The purpose of the experiment that took place was to determine the titer of B-D-galactosidase using the enzyme-linked immunosorbent assay. I used a formula obtained from class mates to find the titer. I want to be sure this is the correct method for determining the titer. I attached my data, including the results from the plate ...continues
When considering "desirable" properties (chemical, biological, obtainability, etc.) for a bioweapon; can a mushroom toxin meet this criteria? Please give an example.
The purpose of the experiment that took place was to determine the titer of B-D-galactosidase using the enzyme-linked immunosorbent assay. given the results of the experiment, how do you determine the titer, and what do these results mean? The raw data (results obtained from the plate reader) are attached in the excel file. I fo ...continues
Hi, I am struggling to plot a graph in excel for my ELISA practical, the conversion of Amount of hCG (ul) to (ng) I have uploaded a doc. document with the Absorbance Results.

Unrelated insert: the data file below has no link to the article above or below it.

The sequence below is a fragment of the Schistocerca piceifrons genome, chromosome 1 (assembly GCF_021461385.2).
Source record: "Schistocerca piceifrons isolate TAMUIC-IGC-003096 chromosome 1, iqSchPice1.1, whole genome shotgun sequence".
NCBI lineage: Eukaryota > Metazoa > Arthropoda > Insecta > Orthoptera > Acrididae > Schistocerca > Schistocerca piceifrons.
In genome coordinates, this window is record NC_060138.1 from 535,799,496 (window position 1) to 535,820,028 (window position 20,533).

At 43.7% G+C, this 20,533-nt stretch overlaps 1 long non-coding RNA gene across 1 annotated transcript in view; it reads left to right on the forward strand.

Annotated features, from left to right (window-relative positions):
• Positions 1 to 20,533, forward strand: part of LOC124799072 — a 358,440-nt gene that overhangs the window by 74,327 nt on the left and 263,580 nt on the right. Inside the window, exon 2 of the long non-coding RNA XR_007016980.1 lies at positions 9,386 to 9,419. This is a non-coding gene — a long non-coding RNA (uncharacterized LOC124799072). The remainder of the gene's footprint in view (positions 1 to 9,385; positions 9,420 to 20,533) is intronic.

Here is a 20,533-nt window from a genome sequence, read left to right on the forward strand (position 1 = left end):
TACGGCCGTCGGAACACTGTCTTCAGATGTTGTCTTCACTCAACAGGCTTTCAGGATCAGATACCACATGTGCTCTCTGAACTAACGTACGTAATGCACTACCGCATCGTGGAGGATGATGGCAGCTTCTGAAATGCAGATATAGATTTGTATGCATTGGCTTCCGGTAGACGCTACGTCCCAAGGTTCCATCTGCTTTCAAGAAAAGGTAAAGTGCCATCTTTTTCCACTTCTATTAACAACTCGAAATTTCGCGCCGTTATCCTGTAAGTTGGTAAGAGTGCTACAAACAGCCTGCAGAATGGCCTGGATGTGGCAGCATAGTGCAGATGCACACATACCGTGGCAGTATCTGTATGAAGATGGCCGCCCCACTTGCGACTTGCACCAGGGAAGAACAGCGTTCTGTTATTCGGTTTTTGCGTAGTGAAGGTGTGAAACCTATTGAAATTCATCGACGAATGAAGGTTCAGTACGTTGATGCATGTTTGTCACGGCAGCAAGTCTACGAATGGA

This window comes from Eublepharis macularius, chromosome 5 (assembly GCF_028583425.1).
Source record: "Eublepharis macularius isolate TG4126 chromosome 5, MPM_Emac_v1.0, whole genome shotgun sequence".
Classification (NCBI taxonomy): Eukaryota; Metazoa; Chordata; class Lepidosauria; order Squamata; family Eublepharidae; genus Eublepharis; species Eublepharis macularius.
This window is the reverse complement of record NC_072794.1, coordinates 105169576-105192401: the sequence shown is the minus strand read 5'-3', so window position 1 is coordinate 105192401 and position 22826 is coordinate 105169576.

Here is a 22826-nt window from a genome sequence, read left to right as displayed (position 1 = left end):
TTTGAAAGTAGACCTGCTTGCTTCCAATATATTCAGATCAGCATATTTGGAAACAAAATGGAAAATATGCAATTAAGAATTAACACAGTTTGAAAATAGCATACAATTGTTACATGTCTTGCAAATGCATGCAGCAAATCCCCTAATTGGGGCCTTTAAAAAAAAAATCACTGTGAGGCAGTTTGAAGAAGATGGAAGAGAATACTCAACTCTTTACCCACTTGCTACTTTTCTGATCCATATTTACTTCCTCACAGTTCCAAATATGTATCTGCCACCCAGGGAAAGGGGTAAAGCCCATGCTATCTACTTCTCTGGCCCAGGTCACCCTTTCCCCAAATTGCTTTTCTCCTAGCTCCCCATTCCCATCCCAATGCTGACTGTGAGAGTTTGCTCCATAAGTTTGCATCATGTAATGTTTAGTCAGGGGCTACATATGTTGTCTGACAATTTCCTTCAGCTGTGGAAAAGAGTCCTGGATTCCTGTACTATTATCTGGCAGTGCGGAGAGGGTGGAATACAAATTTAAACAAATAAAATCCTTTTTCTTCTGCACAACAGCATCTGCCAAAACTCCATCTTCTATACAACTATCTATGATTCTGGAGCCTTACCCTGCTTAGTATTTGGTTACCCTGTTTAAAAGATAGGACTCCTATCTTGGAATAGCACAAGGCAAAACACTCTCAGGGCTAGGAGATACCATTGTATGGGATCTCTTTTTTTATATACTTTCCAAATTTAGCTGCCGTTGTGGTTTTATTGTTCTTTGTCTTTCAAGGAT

In this Nature journal article about the dog genome, how do I answer the following questions? What was the author's purpose? Why did the author decide to sequence the domestic dog's genome? What are 3 major conclusions that you learned from this paper? What future experiments did the authors propose, now that there is a d ...continues
This was a Investigation on Transcriptional Control of Genes in plants: Nitrate is assimilated in the leaves of higher plants by the enzymes nitrate reductase and nitrite reductase, the ammonia produced is incorporated into amino acids. NO3- Red NO2-Red NO3- NO2- NH4+ I Need help to convert values ...continues
Each gene 2 genes I have to find these answers to. Where is the polypeptide suppose to be located in the cell? Does your gene code for a transmembrane bound protein?why or why not Does your gene code for a signal peptide? Why or why not? Are these results consistent with your expectations? Why or why not?